Police face criticism after woman is murdered

By Terri Judd
Tuesday 18 February 2003 01:00

A damning report has criticised Kent police for failing a mother-of-four believed to have been murdered by her husband after weeks of domestic abuse.

Michelle Fraser, 30, was beaten to death in front of her young son despite repeatedly asking for help.

Officers called at her Dover home six times. On the final occasion, in March last year, they found her strangled body.

Her husband Neil, pathologists concluded, killed himself the same day, though his body was only found in a nearby sewer two months later. He had been arrested for attacking his wife but bailed by police the day before the murder.

Yesterday a Police Complaints Authority report said the Kent force had failed in its "duty of care" towards Mrs Fraser. The investigation, led by Detective Superintendent William Rayner, of Hertfordshire Police, concluded that it would have been impossible to protect Mrs Fraser at all times, but highlighted a number of failures and criticised five officers in particular.

The report emerged on the day the crime reduction charity Nacro criticised the Government for giving little attention to domestic violence, which claims the lives of two women a week and accounts for about a quarter of recorded crime.

Spokesman Richard Garside said: "Many violent crimes that are committed behind a closed door and in private have received little attention. We need a shift in policy away from the assumption that every form of crime has a simple policing or criminal justice solution."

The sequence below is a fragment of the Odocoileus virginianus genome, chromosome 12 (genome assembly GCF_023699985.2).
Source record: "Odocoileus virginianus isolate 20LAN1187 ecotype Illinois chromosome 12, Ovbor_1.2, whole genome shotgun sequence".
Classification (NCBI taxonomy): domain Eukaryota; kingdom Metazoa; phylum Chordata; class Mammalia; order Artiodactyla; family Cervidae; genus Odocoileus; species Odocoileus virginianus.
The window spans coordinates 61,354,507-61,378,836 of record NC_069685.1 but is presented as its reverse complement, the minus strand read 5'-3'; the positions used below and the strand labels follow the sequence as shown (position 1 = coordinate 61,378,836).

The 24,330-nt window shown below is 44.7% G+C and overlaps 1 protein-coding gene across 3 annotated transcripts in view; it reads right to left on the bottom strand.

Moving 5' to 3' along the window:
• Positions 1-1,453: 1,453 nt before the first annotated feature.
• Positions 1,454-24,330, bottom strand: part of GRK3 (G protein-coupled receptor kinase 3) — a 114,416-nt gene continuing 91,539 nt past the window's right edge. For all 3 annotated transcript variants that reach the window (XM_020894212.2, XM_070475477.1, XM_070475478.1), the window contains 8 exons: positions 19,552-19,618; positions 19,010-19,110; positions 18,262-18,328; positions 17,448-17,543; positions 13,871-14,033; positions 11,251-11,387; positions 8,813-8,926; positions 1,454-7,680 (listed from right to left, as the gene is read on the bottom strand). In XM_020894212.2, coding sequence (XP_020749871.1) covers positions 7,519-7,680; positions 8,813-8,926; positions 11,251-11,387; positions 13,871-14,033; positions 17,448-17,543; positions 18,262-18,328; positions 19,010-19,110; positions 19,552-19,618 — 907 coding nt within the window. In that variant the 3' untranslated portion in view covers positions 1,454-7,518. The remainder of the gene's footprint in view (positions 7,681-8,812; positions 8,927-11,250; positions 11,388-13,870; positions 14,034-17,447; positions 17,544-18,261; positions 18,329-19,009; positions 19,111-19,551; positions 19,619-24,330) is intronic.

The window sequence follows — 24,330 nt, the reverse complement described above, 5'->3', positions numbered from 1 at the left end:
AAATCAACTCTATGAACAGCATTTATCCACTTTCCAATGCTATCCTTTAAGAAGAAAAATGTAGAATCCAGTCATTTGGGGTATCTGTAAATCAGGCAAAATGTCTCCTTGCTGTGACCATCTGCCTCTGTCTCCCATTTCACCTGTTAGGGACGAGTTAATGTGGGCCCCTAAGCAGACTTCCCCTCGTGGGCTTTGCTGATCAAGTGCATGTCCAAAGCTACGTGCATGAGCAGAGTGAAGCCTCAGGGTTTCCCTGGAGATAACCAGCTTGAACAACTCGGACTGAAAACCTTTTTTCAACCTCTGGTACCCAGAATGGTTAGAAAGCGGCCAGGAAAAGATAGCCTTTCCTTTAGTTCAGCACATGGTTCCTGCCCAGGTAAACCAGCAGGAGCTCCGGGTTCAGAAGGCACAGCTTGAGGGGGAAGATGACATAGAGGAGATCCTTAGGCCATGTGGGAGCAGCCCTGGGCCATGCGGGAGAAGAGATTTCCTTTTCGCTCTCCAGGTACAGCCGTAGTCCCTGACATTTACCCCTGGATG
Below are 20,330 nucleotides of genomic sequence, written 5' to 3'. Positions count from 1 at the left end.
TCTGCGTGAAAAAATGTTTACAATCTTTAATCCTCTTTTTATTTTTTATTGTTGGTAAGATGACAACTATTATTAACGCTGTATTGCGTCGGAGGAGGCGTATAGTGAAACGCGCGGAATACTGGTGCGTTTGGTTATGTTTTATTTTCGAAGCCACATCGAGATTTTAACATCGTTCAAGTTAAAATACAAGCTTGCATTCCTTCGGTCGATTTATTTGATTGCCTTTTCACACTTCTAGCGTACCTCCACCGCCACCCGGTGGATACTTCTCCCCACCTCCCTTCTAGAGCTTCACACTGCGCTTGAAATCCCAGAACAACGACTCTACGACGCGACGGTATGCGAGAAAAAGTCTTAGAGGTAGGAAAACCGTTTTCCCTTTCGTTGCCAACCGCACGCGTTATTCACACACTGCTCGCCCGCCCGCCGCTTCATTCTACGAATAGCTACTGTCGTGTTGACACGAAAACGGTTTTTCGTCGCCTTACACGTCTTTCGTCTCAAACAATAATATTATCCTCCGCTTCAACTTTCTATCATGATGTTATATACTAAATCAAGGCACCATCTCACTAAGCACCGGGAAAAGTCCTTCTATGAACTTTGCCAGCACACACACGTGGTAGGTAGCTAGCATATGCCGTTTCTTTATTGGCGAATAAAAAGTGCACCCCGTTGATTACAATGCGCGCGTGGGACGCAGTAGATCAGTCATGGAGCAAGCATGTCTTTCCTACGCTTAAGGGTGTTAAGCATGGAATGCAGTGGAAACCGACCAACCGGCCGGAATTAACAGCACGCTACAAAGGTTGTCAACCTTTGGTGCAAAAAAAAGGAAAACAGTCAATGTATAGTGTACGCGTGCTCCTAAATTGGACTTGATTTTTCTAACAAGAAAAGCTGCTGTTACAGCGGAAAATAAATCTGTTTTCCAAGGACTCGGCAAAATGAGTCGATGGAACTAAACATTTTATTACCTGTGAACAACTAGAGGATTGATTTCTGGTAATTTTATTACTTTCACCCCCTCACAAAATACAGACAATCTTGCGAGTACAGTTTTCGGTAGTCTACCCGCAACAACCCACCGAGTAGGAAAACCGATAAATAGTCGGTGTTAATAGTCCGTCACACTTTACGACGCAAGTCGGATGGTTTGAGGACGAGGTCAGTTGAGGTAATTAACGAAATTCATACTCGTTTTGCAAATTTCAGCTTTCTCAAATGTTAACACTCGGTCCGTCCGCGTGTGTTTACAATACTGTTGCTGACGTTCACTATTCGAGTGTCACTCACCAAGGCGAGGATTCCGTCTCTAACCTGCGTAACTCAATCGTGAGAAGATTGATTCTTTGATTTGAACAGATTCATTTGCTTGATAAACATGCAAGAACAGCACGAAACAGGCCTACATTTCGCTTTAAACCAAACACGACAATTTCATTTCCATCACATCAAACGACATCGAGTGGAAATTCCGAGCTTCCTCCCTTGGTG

After the PCA investigation into Mrs Fraser's death, four officers involved in the case received strong words of advice for failing to conduct their duties in an efficient and appropriate manner.

A fifth officer received a formal written warning for failing diligently to investigate or supervise the allegation made by Mrs Fraser that her husband had made threats to kill her.

The inquiry also found there was an urgent need to review Kent Police's domestic violence policy and the way in which the force's special investigation unit operates to ensure the protection of vulnerable people in the area.

The report highlighted a failure by the council's housing department and NHS to share their knowledge of the Fraser family with the police. It recommended that the working practices between the departments should be reassessed.

Sue Swindell, a PCA member, said: "I sincerely hope that the steps undertaken by Kent will mean that such a tragedy can be avoided in the future."

Mrs Fraser was killed in front of her 11-year-old son Jamie. Her husband disappeared, sparking a police hunt which ended when his body was discovered by workmen in a sewer in nearby Whitfield.

Jamie and his two younger brothers, aged eight and nine, were taken into care while the oldest girl Charlotte, 12, went to relatives.

Kent Police Assistant Chief Constable Peter Philpott, said: "Improving the way in which we deal with domestic violence is one of Kent Police's highest priorities. We have made significant progress but there is still more which can and is being done.

"There may be unfortunate cases where we fail to meet our high standards and we apologise for that."